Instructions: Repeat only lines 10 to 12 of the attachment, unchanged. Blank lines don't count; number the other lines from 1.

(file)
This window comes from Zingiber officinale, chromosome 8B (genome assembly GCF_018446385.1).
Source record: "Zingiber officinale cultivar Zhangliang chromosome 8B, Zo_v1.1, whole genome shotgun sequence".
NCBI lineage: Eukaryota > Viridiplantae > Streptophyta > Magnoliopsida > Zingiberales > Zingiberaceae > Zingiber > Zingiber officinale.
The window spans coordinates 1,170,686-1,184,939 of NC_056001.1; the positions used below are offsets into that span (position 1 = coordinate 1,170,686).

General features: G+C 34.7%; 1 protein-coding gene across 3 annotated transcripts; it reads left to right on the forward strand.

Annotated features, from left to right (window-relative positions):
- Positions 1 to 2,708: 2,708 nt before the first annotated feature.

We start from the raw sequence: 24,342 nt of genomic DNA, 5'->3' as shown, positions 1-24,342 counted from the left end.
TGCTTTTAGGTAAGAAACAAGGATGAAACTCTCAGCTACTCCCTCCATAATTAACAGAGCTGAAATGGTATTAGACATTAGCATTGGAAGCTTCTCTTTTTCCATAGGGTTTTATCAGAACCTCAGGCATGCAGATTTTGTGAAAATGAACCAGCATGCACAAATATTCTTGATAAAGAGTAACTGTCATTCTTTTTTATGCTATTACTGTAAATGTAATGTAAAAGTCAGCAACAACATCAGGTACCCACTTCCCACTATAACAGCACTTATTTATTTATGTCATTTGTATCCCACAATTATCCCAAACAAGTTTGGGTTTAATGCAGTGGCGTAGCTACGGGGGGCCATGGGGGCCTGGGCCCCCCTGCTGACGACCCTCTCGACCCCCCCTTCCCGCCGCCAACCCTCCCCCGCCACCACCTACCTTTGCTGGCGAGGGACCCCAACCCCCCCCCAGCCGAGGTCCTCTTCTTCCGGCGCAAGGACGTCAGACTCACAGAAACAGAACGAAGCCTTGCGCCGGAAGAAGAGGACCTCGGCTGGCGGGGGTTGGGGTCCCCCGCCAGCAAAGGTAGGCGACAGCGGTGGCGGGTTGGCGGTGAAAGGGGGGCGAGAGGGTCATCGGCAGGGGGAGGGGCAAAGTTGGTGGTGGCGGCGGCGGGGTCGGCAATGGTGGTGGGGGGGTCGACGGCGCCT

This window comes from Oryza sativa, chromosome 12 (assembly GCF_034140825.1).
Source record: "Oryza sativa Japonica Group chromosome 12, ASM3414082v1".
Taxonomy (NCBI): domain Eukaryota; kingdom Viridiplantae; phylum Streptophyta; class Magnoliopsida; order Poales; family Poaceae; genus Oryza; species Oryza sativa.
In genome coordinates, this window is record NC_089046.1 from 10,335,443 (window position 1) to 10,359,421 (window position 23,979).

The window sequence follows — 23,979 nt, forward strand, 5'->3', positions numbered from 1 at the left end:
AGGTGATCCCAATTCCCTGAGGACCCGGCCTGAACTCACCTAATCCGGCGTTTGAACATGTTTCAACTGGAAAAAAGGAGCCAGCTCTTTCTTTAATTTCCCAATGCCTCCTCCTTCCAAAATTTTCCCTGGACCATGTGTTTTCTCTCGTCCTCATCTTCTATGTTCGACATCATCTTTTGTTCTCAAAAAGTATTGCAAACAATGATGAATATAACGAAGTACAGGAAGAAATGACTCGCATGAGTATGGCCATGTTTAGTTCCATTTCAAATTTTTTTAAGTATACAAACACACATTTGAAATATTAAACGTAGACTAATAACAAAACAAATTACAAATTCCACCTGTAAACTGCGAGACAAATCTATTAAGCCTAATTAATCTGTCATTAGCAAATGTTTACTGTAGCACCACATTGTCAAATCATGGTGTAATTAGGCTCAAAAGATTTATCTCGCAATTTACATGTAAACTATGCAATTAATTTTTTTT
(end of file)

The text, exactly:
This window comes from Oryza sativa, chromosome 12 (assembly GCF_034140825.1).
Source record: "Oryza sativa Japonica Group chromosome 12, ASM3414082v1".
Taxonomy (NCBI): domain Eukaryota; kingdom Viridiplantae; phylum Streptophyta; class Magnoliopsida; order Poales; family Poaceae; genus Oryza; species Oryza sativa.